environment. Villagers in the south of mainland China have, for example, been against release of industrial pollutants into nearby water sources: these are blamed for cancer clusters in certain rural areas. In another example, individuals in and or around the Greater Toronto Area in Canada had recently lobbied government to ban the use of chemical herbicides and pesticides: these were blamed for adverse health effects in humans, family pets, and the death or mutation of fauna and florae in sensitive ecological habitats.
At the local-regional level we can see that individuals in Montana or Tasmania are talking with, or shouting at, each other over whether urban farmland or forests facing subdivision development should be preserved as natural habitats; we can see that there are debates at that level of government over whether certain agricultural domains should be returned to the wild (such as the re-flooding of the marshlands in or around Veta La Palma just an hour and a half by car south-south west from Seville, Spain); and over whether ‘natural corridors’ should be developed so as to permit deer, Moose, elk, or other animals to traverse territory without risk of being hit by a vehicle, killed in a dam, or stressed to death by the harassment of a family pet.
Should we turn to state, provincial, or territorial politics, the debates over environmentalism grow larger in scale. The intensity, if not ferocity of the debates, however, are I think vigorous at all levels of government or governance. I’ve seen individuals argue passionately about the missing frogs of spring in Torontonian suburbs which were, as it was argued, killed by pesticides. This passion matched if not surpassed that of peoples that I’ve seen arguing against international oil or gas pipelines or giant multinational ocean-based oil rigs.
Some examples from this level of government include the contentious issue of the Alberta tar sands in Canada (to keep sourcing or to stop sourcing oil seems to be the main question); the construction of an international port of call for large cruise ships in the south of Queensland, Australia, which could adversely affect the local marine environments; and the resistance of peoples living in the arbitrarily determined Pará region of Brazil to the Belo Monte or Kararaô Dam.
At the level of confederation, federation, union-state, nation-state, or other cognate identifier, there are of course many well-known environmental debates. The type of environmental concern differs from place to place, but their presence in union-state level politics remains. In Canada, the USA, Australia, Japan, mainland China, and Russia, for example, are the country-wide concerns over what to do with ‘spent’ nuclear material; in Nicaragua, El Salvador, Panama, and Honduras are concerns over the rate of deforestation (so too in many central African countries); in Mexico, France, and South Africa there are concerns over agricultural and or industrial effluents running off into major river systems.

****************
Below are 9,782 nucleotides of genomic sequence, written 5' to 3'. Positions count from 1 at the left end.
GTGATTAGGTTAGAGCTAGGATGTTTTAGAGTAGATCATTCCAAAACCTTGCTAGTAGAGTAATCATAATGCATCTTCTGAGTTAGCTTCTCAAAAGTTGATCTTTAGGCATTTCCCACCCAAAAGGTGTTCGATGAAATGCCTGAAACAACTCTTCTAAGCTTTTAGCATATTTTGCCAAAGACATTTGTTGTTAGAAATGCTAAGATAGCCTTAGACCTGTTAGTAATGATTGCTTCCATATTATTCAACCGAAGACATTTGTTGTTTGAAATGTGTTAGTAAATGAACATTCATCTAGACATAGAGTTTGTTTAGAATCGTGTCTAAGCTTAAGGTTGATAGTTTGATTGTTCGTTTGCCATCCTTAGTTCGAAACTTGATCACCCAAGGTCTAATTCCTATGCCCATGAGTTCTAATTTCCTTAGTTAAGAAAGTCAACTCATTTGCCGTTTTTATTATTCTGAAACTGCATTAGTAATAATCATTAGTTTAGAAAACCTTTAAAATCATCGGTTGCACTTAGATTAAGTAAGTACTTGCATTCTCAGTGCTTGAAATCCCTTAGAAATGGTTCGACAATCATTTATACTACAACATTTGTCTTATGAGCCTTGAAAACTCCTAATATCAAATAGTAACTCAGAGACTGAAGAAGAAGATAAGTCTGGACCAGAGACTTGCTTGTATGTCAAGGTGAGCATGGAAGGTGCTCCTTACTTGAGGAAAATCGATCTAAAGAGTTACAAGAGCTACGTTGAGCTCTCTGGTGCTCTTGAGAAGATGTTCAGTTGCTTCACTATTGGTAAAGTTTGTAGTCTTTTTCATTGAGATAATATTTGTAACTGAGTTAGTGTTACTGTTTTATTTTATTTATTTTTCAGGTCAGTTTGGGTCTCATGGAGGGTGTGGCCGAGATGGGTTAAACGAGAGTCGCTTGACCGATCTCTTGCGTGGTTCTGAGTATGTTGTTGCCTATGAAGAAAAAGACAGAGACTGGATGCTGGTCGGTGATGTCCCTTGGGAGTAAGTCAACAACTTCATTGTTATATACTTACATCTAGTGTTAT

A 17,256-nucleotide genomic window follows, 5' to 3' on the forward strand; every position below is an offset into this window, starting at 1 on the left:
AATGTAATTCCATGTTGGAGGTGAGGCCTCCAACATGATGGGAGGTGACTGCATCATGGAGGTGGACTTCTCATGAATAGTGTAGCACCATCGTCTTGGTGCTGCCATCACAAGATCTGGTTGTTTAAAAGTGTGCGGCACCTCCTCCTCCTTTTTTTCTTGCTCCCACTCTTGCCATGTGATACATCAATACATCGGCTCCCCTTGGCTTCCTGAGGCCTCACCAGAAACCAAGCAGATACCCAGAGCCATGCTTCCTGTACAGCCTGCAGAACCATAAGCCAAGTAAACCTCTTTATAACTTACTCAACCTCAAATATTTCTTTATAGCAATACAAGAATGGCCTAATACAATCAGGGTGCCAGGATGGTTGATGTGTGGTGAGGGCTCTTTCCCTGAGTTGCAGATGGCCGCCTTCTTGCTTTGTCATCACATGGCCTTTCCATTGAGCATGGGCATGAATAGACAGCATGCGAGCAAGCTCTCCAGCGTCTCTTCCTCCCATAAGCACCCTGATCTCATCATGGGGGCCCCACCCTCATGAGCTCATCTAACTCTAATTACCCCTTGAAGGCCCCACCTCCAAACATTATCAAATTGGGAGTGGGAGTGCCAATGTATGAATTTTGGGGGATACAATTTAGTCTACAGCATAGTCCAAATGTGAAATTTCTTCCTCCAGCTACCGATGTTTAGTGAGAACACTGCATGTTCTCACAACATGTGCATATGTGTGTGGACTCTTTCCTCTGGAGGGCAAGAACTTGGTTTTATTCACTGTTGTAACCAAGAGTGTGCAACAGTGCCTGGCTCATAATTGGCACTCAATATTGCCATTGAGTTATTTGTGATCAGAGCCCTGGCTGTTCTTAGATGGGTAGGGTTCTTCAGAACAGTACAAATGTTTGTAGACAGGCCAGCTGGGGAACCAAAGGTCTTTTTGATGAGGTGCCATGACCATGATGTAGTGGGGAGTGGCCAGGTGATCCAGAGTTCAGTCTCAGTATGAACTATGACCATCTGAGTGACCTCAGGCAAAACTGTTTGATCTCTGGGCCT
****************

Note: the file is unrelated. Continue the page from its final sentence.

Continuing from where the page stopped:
These types of concerns continue to scale upwards at ever ‘higher’ levels of government or governance. In regional (international) and continental governing systems (think ASEAN, the European Union or the African Union) individuals are protesting against genetically modified food crops; against the unsustainability of large-scale agriculture or fishing; against the harvesting of timber from ‘virgin forests’ (IKEA was recently lambasted for this shameful practice); against dumping toxic wastes in poorer countries and so forth. This trend continues through to global politics: indeed, many of the concerns expressed at the level of the EU or African Union are global concerns. Food sovereignty and equity; the protection of biodiversity; panic over species endangerment; concerns about overpopulation; and debates around urban pollution are but a few examples on the agenda. A good place to mine for details of such concerns are the minutes from the meetings of the United Nations General Assembly or the UNESCO General Assembly – in both lie the potential to conduct text-based longitudinal analyses of environmental discourse at the level of global governance.
From this one heuristic dimension, of looking to levels of government for the existence and nature of environmental concerns we can easily see that individuals throughout the world are politically engaged on environmental issues. Of course, in order to try to determine whether more individuals today are politically engaged over the environment than they were ten or twenty years ago, that would in part require a major trans-national longitudinal study. That is naturally beyond the scope of this article – but it is hoped that my words might go some way to furthering research of that type.
Environmental Politics as Loci for Debate, Participation, and Awareness